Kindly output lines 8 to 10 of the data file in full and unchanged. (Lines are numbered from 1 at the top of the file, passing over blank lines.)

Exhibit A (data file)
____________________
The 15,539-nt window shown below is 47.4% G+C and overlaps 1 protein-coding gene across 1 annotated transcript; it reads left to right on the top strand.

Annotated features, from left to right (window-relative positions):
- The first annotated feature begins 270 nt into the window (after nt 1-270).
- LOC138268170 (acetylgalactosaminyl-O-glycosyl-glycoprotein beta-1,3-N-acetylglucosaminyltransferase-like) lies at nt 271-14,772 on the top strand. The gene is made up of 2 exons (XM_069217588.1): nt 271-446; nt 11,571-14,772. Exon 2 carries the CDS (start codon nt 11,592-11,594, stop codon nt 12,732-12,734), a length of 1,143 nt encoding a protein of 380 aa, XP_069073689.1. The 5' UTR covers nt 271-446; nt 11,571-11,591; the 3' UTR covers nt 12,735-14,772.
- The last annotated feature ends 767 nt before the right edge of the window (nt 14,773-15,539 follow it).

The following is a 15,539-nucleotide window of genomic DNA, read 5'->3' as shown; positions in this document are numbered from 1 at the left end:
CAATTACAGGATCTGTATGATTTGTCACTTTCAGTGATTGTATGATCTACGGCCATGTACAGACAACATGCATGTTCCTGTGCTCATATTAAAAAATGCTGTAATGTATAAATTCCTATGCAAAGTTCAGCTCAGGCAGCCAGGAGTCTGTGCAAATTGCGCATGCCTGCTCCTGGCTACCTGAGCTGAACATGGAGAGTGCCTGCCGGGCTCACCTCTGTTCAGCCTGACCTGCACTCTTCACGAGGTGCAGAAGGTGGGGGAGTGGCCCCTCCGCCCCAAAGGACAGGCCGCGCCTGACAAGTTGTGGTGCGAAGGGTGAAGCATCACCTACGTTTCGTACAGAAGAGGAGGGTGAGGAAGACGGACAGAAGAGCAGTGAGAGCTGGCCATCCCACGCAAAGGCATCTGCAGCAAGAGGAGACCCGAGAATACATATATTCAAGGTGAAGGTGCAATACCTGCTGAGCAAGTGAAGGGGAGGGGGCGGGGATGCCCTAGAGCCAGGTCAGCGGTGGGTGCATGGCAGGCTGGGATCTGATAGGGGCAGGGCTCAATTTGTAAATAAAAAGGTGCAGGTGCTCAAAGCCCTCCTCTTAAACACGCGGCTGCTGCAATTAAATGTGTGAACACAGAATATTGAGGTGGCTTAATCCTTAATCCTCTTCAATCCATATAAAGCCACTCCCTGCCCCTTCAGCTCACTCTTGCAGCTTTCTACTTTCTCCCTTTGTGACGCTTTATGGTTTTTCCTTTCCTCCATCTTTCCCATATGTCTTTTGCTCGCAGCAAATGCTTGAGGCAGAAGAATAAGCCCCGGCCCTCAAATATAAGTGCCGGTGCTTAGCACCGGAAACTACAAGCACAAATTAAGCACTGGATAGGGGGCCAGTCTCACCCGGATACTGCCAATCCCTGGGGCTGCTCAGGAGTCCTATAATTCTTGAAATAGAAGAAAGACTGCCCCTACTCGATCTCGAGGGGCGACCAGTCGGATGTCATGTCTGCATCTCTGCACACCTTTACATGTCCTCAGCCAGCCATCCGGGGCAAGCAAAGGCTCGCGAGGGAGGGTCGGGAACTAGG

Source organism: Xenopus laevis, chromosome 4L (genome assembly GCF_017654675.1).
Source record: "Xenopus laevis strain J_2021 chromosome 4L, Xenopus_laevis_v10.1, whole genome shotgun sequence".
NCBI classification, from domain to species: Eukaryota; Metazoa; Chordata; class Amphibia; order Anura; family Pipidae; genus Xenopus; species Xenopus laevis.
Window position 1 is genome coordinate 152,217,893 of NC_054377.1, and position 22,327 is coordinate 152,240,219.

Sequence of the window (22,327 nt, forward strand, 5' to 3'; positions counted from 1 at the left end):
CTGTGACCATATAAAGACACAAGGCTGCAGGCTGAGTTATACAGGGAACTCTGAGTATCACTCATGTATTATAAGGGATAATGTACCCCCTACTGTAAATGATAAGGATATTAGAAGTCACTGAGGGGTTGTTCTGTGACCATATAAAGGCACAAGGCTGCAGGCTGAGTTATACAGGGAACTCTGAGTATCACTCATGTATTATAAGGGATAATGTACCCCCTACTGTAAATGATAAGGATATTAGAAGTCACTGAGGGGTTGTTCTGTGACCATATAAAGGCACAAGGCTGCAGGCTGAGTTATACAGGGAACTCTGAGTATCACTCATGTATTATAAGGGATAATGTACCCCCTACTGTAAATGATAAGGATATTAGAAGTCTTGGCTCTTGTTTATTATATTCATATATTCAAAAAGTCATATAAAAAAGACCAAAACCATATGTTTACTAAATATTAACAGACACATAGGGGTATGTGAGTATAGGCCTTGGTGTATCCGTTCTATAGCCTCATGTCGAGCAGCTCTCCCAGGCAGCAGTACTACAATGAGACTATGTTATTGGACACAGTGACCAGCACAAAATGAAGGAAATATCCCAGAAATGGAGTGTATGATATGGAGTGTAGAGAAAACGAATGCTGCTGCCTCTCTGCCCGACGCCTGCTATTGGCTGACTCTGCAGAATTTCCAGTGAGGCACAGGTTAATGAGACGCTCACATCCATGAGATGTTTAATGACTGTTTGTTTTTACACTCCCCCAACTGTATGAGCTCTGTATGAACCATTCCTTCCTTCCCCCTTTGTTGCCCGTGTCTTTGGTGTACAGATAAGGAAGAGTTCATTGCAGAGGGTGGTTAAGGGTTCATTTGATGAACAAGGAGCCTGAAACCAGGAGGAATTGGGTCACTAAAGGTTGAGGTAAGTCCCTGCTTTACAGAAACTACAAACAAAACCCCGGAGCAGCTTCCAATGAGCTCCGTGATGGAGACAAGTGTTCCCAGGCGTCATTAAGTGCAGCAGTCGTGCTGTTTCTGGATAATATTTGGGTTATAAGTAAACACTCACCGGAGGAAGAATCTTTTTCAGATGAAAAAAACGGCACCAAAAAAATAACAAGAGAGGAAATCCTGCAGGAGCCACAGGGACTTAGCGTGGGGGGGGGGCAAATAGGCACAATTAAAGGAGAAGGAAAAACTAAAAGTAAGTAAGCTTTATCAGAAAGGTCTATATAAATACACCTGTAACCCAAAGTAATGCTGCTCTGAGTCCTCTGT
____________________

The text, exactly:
Source organism: Xenopus laevis, chromosome 4L (genome assembly GCF_017654675.1).
Source record: "Xenopus laevis strain J_2021 chromosome 4L, Xenopus_laevis_v10.1, whole genome shotgun sequence".
NCBI classification, from domain to species: Eukaryota; Metazoa; Chordata; class Amphibia; order Anura; family Pipidae; genus Xenopus; species Xenopus laevis.